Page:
Sounds pretty spot on to me. That sounds pretty American does it not?
To be sure, as Dr. Rogers makes clear in his essay, modern liberalism (which he calls progressivism) has deviated significantly from these norms. Many, if not most, of those who wear the “liberal” label today openly scoff at such values. In a strange and interesting twist, many conservatives have abandoned their values in much the same way—and all of this seemed to have happened at the onset of the pandemic:
In the space of just 75 days at the start of 2020, political liberalism disappeared from the United States, Europe, Canada, Australia, and New Zealand.
- Freedom of speech? Gone.
- Freedom of assembly? Gone.
- The Constitution? Gone.
With nary a word of protest from the so-called liberals (what we now call “progressives”) in our society.
Economic liberalism disappeared shortly thereafter:
- The global economy was turned off in March of 2020.
- Multinational corporations (Amazon, Target, Home Depot) were given special status while small businesses were closed (many of them permanently).
- Property owners were barred from collecting rent.
- Unelected bureaucrats divided the workforce into “essential” and “nonessential.”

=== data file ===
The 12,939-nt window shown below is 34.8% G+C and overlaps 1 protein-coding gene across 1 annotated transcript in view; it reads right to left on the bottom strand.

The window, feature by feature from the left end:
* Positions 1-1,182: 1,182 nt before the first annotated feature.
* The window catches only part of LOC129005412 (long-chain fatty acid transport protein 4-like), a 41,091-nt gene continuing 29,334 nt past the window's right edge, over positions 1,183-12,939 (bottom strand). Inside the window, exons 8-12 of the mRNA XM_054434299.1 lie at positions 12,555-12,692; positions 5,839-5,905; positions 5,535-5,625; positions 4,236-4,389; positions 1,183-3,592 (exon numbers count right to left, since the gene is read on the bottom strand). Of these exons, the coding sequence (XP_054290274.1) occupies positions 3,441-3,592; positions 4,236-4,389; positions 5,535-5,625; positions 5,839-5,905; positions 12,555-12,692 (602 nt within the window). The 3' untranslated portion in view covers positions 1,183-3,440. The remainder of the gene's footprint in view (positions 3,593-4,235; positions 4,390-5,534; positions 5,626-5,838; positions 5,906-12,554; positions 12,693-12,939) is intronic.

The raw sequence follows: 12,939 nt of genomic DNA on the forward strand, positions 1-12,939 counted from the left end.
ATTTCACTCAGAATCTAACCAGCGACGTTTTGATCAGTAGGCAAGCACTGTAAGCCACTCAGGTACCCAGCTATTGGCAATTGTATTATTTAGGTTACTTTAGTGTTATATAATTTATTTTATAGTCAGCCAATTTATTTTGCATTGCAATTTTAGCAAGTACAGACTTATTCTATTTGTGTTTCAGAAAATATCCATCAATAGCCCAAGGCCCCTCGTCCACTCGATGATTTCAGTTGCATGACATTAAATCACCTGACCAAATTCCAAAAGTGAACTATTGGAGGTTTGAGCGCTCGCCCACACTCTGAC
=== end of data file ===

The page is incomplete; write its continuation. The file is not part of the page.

- Government took over the economy and flooded it with newly printed money, triggering a massive increase in inflation.
With nary a word of protest from classical economic liberals (what we now call “conservatives” in the US).
Why did liberals and conservatives both rollover and abandon their long held traditional values? Why did the majority of liberals, who ostensibly value free speech and the right to bodily autonomy, suddenly turn into raving lunatics who want to silence anyone who speaks out against the narrative and stabbed everyone with an experimental injection? Why did the majority of conservatives, especially God fearing Christians—who ostensibly believe “it is for freedom that He set us free” and “where the spirit of the Lord is, their is freedom” and “God has not given us a spirit of fear”—casually accept the closure of their churches and the separation from their loved ones?
In short, why were so many people—the vast majority by far—on both ends of the spectrum so quick to cower in fear of an invisible enemy and place their faith in the tyrannical state?
The answer is because psychological warfare works, but let’s set that aside for today.
Dr. Toby Rodgers was pressing into the unknown, seeking a path forward. He’s a liberal. I am pressing into the unknown, seeking a path forward. I am not a liberal.